You've watched enough TV to know that political ads suck -- or, possibly, you've avoided watching TV because political ads suck. You also know that TV stations rarely-if-ever check the facts -- or, more precisely, "facts" -- these political ads purport to give you. (Actually, it's even worse than that -- in Las Vegas, TV stations actually cut their newscasts short so they can run more political ads.) You may not know, however, that though TV stations can't reject ads from political candidates even if the ads lie out the wazoo, they can reject ads from outside groups, including SuperPACs. They rarely do, of course, because of all that outside group money (or, more precisely, mammon). But they should reject them, and we should never underestimate the power of bad PR, which could affect TV stations' future earnings. So Free Press helps you tell TV stations to stop playing deceitful ads, and to start investigating such deceit.
Meanwhile, we're two years past the Spillageddon in the Gulf and British Petroleum hasn't paid any Clean Water Act fines. They've spent plenty of money appealing the fines in court, and they've also spent plenty of money running TV ads telling you how they're going to help rebuild the Gulf, but they haven't, you know, accepted the punishment given by a civilized society. (Even if Joe Barton would call that punishment "extortion." Think he routinely accused his mommy and daddy of "extortion" as a youth?) So the Environmental Defense Fund helps you tell BP to get on with paying what they owe already. These fines won't be peanuts -- between $5 billion and $21 billion, with 80 percent of that money going to the five Gulf states most affected by the spill. And, er, what exactly is BP's case against the fines? Hit them with the PR stick, that's what I say.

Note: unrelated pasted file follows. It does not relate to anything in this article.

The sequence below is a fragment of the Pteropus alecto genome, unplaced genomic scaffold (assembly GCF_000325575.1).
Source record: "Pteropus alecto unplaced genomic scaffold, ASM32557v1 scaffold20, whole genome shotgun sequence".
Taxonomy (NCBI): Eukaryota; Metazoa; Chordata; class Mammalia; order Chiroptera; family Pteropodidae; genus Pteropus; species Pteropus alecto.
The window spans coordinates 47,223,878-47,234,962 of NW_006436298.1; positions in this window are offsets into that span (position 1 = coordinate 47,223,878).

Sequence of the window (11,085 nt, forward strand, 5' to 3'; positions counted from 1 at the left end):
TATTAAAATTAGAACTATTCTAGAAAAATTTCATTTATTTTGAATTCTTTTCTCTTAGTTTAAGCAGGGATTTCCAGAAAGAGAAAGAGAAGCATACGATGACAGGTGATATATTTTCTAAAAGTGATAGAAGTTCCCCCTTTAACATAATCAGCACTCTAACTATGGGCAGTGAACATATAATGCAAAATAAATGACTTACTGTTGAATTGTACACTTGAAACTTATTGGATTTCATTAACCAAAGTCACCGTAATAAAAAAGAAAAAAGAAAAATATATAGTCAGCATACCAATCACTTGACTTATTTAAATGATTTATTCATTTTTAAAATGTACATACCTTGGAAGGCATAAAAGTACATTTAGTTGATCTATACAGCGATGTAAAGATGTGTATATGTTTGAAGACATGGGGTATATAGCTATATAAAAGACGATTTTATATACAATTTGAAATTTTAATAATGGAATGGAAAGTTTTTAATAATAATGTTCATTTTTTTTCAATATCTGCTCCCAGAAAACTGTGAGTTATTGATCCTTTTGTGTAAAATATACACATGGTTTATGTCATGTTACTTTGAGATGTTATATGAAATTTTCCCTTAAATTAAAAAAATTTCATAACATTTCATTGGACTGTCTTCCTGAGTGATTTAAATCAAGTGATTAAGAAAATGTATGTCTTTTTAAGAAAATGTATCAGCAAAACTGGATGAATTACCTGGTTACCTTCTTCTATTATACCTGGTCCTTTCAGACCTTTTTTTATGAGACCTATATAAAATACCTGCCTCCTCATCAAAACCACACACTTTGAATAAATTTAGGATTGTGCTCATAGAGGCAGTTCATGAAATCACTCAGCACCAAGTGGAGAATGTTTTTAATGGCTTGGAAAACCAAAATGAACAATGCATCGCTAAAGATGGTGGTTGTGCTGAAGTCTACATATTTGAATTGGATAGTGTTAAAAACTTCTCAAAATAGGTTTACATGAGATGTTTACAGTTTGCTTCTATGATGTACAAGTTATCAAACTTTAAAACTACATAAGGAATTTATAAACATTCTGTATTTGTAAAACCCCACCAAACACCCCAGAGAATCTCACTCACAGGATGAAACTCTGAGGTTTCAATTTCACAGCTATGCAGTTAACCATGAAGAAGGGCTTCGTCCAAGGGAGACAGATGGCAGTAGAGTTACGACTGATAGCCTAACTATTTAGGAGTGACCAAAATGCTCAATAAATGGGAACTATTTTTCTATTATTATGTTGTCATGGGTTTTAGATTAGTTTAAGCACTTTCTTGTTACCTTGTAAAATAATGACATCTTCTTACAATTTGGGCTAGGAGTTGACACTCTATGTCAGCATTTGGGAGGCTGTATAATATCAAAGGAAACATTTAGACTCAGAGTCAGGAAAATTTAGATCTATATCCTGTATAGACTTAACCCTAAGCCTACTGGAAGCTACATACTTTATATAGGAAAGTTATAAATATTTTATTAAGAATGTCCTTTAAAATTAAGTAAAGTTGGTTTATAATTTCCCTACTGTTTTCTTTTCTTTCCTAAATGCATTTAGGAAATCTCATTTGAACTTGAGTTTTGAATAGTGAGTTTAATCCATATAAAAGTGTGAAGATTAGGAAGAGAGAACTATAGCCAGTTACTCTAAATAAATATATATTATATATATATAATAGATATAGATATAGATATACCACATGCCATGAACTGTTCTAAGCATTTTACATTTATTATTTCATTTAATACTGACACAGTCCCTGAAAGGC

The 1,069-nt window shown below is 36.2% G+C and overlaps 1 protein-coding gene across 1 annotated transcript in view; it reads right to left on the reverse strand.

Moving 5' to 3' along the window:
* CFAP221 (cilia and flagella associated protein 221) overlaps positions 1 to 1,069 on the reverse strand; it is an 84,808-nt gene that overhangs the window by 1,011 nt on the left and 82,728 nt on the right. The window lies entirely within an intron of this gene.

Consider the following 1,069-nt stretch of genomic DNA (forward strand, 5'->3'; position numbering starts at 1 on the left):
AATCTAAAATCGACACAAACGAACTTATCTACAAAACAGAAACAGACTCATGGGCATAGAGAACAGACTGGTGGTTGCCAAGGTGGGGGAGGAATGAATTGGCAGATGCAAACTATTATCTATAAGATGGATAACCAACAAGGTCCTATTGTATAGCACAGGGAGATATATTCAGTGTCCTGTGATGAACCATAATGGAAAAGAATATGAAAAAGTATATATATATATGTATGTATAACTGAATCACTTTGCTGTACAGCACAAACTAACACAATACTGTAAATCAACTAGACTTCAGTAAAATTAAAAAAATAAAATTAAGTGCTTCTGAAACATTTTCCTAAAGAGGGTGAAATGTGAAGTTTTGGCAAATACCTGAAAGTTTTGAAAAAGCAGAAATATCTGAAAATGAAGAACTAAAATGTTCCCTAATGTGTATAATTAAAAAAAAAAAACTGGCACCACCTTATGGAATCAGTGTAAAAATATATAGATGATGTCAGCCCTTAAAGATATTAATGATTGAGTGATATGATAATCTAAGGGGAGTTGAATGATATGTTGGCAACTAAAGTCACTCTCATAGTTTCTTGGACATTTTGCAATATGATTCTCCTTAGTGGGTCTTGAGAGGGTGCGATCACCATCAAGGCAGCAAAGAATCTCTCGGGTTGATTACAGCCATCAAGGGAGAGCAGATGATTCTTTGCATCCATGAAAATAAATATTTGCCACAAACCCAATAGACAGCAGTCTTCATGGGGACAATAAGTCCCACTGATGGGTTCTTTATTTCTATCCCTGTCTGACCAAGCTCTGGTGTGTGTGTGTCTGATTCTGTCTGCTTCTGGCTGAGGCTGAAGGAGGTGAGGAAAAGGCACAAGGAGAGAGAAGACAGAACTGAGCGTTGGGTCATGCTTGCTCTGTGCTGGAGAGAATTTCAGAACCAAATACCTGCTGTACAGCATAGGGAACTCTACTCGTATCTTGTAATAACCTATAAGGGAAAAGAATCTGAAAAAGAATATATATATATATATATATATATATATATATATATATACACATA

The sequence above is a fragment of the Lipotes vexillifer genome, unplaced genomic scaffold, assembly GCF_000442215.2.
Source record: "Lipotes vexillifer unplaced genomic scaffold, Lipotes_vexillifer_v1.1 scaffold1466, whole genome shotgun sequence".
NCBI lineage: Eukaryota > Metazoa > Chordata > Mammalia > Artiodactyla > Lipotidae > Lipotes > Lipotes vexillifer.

Finally, some good news: the 2nd U.S. Circuit Court of Appeals struck down the Defense of Marriage Act as unconstitutional yesterday, becoming the second federal appeals court to do so this year. The Court ruled that our government unconstitutionally discriminated against Edie Windsor when it prevented her from using Estate Tax spousal deductions after the death of her wife (whom she married in Canada in 2007, with the state of New York recognizing the marriage), thus saddling her with over $360,000 in Estate Taxes a heterosexual married couple would not have had to pay. Incidentally, the opinion's author, Chief Judge Dennis Jacobs, is an inveterate right-winger, though I presume a lot of right-wingers will promptly forget his service to their cause; funny how alleged "small-government" types can't follow through on their will when gays might benefit. Anyway, the ACLU helps you thank Ms. Windsor for keeping up the fight.